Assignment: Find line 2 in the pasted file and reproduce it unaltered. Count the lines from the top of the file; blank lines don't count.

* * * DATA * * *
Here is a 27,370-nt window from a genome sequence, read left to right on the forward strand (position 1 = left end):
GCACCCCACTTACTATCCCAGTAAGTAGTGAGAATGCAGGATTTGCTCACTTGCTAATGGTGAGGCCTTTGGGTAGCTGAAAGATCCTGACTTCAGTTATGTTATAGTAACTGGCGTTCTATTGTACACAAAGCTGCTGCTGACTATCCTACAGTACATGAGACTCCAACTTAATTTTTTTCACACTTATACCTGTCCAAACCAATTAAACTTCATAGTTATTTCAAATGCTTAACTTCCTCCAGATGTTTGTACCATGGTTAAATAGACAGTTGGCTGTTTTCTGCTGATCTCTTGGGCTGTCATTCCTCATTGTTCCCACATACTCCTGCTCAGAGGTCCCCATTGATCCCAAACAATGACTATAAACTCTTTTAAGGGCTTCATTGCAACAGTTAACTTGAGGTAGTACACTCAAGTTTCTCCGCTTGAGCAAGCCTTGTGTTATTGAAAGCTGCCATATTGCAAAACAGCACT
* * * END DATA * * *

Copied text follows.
GCACCCCACTTACTATCCCAGTAAGTAGTGAGAATGCAGGATTTGCTCACTTGCTAATGGTGAGGCCTTTGGGTAGCTGAAAGATCCTGACTTCAGTTATGTTATAGTAACTGGCGTTCTATTGTACACAAAGCTGCTGCTGACTATCCTACAGTACATGAGACTCCAACTTAATTTTTTTCACACTTATACCTGTCCAAACCAATTAAACTTCATAGTTATTTCAAATGCTTAACTTCCTCCAGATGTTTGTACCATGGTTAAATAGACAGTTGGCTGTTTTCTGCTGATCTCTTGGGCTGTCATTCCTCATTGTTCCCACATACTCCTGCTCAGAGGTCCCCATTGATCCCAAACAATGACTATAAACTCTTTTAAGGGCTTCATTGCAACAGTTAACTTGAGGTAGTACACTCAAGTTTCTCCGCTTGAGCAAGCCTTGTGTTATTGAAAGCTGCCATATTGCAAAACAGCACT